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WIAA reverses course, declares Campbellsport’s Josh Onwunili eligible to run

Organization head says existing protocol for exceptions works

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Campbellsport High School senior Josh Onwunili

A rule aimed at keeping high school sports competitive ran into some controversy this month.

The Wisconsin Interscholastic Athletic Association, or WIAA, prohibits transfer students in 11th and 12th grades from participating in varsity sports for one calendar year after their move. The goal of the rule is to keep high schools from stacking their rosters with top athletes. 

But the rule caused a stir when the WIAA ruled that Campbellsport High School senior Josh Onwunili, who recently ran one of the fastest 100-meter sprints in state history, was not eligible to compete. The WIAA initially ruled that Onwunili couldn’t compete because he spent his sophomore and junior years living in Ghana, where his parents relocated for mission work.

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The WIAA later reversed the ruling after they received pushback, including a letter from a group of lawmakers asking that Onwunili be allowed to compete. 

Sen. Duey Stroebel, R-Cedarburg, was one of the lawmakers who signed the letter. Campbellsport, where Onwunili lives, is in Stroebel’s district.

“(It was) clear that the rule was being applied unfairly… I understand the spirit of the WIAA transfer rules and why they were put into place. But anybody can look at Josh’s circumstances and realize that the situation really did not apply (to the rules),” Stroebel told WPR’s “Wisconsin Today.”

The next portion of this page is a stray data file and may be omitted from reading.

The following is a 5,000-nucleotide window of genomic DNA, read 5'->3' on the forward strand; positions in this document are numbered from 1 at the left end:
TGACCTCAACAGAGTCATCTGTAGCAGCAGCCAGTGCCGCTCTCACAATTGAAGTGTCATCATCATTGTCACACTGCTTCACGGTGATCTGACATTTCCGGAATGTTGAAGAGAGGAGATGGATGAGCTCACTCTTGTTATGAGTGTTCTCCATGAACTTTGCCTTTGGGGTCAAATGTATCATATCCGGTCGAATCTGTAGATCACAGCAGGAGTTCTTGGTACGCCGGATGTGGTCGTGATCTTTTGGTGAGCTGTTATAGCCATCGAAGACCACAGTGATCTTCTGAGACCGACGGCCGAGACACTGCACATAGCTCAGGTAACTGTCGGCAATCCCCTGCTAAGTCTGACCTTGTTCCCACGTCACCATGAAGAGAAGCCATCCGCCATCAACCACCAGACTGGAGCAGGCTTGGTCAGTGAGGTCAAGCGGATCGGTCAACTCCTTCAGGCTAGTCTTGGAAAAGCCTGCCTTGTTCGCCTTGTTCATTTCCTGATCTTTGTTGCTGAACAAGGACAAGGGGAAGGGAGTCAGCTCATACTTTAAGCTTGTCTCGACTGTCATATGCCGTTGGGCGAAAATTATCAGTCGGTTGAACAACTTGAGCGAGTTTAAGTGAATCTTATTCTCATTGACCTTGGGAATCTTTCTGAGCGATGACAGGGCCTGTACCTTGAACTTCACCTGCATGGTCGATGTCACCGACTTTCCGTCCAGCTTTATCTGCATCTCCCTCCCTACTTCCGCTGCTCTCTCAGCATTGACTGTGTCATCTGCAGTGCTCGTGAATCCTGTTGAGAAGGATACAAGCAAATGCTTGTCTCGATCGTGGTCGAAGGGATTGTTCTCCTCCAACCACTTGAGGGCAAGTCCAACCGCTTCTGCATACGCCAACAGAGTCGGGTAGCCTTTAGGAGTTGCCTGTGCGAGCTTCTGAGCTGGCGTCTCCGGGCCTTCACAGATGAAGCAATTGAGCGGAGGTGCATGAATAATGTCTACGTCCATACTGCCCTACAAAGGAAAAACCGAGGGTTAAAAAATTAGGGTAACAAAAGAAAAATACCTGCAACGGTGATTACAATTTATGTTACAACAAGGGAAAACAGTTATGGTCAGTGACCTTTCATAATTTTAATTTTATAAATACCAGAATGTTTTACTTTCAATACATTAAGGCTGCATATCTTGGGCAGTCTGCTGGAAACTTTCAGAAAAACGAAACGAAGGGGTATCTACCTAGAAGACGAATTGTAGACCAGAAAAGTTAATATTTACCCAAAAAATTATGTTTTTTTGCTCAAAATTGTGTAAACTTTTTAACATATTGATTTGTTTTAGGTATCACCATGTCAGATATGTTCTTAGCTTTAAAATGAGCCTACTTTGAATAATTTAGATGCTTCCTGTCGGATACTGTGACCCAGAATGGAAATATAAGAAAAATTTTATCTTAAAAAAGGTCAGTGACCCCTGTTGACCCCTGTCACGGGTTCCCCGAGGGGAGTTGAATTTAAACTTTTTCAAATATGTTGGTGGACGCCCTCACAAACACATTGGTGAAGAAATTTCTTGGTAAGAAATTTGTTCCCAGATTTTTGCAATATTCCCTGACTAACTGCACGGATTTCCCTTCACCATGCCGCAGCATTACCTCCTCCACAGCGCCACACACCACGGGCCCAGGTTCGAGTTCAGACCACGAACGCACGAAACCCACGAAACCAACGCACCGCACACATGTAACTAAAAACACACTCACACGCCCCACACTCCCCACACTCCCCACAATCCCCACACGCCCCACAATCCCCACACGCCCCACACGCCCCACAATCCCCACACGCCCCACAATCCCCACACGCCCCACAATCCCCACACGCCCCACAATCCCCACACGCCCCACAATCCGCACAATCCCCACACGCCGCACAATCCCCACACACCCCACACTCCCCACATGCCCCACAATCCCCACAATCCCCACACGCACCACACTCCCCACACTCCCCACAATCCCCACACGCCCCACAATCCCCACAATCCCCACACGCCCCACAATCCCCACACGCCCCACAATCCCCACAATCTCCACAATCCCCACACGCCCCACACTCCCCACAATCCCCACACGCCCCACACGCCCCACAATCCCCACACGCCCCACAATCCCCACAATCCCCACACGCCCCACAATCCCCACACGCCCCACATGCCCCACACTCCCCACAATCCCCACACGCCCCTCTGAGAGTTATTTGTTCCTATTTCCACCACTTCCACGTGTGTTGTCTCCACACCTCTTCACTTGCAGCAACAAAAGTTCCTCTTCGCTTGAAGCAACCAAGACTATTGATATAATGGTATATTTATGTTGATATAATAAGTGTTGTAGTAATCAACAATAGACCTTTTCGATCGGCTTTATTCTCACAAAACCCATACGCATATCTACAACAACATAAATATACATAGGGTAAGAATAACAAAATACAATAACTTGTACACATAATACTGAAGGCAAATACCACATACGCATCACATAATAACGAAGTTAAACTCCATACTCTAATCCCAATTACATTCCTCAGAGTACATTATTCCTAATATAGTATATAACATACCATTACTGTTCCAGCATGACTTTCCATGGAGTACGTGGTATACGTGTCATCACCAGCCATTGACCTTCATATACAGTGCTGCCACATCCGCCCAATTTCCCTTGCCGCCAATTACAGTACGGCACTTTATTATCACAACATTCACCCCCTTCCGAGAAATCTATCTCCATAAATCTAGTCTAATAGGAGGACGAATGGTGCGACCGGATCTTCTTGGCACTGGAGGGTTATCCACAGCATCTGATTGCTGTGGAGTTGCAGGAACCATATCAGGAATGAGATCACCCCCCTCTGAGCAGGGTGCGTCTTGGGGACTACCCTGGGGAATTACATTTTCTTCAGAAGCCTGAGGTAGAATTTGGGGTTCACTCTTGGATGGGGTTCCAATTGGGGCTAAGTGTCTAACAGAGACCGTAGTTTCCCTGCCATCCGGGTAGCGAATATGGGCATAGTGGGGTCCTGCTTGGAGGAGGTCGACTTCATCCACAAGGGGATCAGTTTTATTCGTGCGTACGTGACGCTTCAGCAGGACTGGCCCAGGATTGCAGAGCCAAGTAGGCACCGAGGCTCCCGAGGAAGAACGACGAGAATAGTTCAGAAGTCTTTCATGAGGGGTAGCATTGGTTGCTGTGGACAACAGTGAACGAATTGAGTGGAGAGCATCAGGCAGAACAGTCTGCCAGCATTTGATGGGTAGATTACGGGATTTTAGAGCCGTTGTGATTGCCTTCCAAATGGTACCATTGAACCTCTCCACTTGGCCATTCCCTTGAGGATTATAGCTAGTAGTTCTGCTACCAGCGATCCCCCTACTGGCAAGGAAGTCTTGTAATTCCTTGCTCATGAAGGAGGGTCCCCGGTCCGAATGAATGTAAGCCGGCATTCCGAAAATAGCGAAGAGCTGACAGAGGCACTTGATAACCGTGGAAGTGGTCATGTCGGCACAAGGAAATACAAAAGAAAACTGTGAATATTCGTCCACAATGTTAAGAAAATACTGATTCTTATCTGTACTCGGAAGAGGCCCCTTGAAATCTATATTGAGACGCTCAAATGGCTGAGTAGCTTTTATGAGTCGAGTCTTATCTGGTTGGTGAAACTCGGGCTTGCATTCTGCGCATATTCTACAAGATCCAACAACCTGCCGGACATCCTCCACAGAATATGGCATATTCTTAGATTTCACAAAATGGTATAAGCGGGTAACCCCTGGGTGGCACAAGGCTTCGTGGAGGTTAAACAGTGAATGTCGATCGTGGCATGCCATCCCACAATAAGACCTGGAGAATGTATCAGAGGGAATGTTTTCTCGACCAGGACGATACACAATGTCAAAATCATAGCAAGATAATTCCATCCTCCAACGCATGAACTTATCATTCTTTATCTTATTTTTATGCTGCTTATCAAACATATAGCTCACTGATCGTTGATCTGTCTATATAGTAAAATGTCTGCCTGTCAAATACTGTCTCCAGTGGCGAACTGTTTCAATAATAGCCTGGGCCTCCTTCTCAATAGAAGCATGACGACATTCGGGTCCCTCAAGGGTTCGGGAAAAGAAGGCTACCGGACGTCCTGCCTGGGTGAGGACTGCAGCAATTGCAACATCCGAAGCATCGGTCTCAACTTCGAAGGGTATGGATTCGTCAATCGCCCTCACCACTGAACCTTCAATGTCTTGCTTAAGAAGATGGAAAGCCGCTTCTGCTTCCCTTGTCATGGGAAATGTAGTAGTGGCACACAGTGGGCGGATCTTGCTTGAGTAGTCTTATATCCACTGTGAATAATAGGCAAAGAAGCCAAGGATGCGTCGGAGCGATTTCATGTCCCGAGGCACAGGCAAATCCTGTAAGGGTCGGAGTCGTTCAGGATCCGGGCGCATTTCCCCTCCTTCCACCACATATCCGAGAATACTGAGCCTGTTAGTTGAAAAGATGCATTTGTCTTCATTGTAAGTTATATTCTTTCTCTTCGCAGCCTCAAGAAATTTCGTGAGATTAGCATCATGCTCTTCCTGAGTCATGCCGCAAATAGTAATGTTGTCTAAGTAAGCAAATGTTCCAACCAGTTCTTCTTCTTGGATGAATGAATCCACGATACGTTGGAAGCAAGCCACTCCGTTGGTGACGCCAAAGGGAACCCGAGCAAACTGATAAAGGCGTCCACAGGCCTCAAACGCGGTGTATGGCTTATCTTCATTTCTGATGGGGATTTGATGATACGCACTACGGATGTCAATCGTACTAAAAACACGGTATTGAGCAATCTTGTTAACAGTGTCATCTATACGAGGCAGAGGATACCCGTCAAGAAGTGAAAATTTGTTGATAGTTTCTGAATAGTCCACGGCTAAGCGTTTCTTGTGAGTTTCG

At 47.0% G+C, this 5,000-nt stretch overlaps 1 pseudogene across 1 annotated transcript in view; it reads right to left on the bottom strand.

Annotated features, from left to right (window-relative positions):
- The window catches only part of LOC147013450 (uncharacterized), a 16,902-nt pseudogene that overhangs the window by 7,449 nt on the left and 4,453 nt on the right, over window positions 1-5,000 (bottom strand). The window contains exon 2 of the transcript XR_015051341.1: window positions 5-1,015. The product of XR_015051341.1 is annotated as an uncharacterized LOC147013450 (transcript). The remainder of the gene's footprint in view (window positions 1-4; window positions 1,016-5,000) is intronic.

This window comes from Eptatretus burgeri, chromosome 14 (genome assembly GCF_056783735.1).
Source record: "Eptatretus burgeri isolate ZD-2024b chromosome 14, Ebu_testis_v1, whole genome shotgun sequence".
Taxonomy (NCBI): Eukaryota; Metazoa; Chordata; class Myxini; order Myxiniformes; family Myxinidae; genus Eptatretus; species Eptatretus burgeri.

Stroebel said he’s grateful the WIAA reversed the decision in Onwunili’s case, but he also pushed for more transparency.

“These eligibility decisions — which have the potential to seriously impact future opportunities for student athletes — they’re made behind closed doors with no accountability. So I think that we need to have really more transparency with what the WIAA does. And, hey, they make a lot of good decisions and they should be able to stand behind them,” Stroebel said. 

In the past, Stroebel has called for the WIAA to adhere to state open records laws.

Stephanie Hauser, executive director of the WIAA, told “Wisconsin Today” that the organization doesn’t follow open records laws because it’s a private entity that doesn’t receive tax dollars.

The transfer rules are “meant to preserve the integrity of what education based athletics is meant to be,” Hauser said. 

There is already a protocol to address cases like Onwunili’s, Hauser said.

“There’s a really good appeal process in place already. We receive hundreds of waiver requests each year. And many of those — a good portion, not quite half, but a little below half — are approved each year. And those are due to when there are extenuating circumstances that can be documented,” she said. 

Onwunili received such a waiver to compete at a regional meet earlier this month, where he qualified to compete in the state track and field championships taking place this weekend in La Crosse.

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